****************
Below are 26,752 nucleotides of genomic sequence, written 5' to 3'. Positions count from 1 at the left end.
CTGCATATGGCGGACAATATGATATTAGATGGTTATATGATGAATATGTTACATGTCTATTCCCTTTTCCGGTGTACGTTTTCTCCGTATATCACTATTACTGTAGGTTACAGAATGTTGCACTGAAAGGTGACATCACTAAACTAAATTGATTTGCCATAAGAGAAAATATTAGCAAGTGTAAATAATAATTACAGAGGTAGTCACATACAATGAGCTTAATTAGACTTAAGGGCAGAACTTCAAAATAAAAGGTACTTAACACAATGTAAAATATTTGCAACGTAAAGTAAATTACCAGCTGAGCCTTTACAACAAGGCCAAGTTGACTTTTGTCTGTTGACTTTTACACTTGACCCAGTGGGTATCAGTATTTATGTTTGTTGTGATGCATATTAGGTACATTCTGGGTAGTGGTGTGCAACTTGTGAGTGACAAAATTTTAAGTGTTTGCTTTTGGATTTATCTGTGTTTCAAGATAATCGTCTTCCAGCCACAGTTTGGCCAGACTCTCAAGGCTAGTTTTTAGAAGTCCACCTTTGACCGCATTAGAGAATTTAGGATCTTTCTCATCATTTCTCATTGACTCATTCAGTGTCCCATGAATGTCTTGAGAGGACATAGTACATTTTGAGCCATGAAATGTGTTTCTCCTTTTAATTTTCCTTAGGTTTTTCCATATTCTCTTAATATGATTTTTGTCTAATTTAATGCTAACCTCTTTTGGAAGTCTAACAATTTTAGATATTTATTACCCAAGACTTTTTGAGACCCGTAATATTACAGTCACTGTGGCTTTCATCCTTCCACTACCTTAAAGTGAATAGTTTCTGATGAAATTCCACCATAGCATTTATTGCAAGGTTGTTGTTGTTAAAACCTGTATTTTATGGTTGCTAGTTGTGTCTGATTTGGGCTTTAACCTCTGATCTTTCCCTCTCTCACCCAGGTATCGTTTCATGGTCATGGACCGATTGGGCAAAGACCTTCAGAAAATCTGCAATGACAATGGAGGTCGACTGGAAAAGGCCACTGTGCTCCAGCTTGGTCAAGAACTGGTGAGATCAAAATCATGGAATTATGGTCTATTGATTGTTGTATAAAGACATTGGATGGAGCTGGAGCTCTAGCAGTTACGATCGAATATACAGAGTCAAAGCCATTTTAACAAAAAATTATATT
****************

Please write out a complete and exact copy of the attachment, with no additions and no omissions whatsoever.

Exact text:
Below are 26,752 nucleotides of genomic sequence, written 5' to 3'. Positions count from 1 at the left end.
CTGCATATGGCGGACAATATGATATTAGATGGTTATATGATGAATATGTTACATGTCTATTCCCTTTTCCGGTGTACGTTTTCTCCGTATATCACTATTACTGTAGGTTACAGAATGTTGCACTGAAAGGTGACATCACTAAACTAAATTGATTTGCCATAAGAGAAAATATTAGCAAGTGTAAATAATAATTACAGAGGTAGTCACATACAATGAGCTTAATTAGACTTAAGGGCAGAACTTCAAAATAAAAGGTACTTAACACAATGTAAAATATTTGCAACGTAAAGTAAATTACCAGCTGAGCCTTTACAACAAGGCCAAGTTGACTTTTGTCTGTTGACTTTTACACTTGACCCAGTGGGTATCAGTATTTATGTTTGTTGTGATGCATATTAGGTACATTCTGGGTAGTGGTGTGCAACTTGTGAGTGACAAAATTTTAAGTGTTTGCTTTTGGATTTATCTGTGTTTCAAGATAATCGTCTTCCAGCCACAGTTTGGCCAGACTCTCAAGGCTAGTTTTTAGAAGTCCACCTTTGACCGCATTAGAGAATTTAGGATCTTTCTCATCATTTCTCATTGACTCATTCAGTGTCCCATGAATGTCTTGAGAGGACATAGTACATTTTGAGCCATGAAATGTGTTTCTCCTTTTAATTTTCCTTAGGTTTTTCCATATTCTCTTAATATGATTTTTGTCTAATTTAATGCTAACCTCTTTTGGAAGTCTAACAATTTTAGATATTTATTACCCAAGACTTTTTGAGACCCGTAATATTACAGTCACTGTGGCTTTCATCCTTCCACTACCTTAAAGTGAATAGTTTCTGATGAAATTCCACCATAGCATTTATTGCAAGGTTGTTGTTGTTAAAACCTGTATTTTATGGTTGCTAGTTGTGTCTGATTTGGGCTTTAACCTCTGATCTTTCCCTCTCTCACCCAGGTATCGTTTCATGGTCATGGACCGATTGGGCAAAGACCTTCAGAAAATCTGCAATGACAATGGAGGTCGACTGGAAAAGGCCACTGTGCTCCAGCTTGGTCAAGAACTGGTGAGATCAAAATCATGGAATTATGGTCTATTGATTGTTGTATAAAGACATTGGATGGAGCTGGAGCTCTAGCAGTTACGATCGAATATACAGAGTCAAAGCCATTTTAACAAAAAATTATATT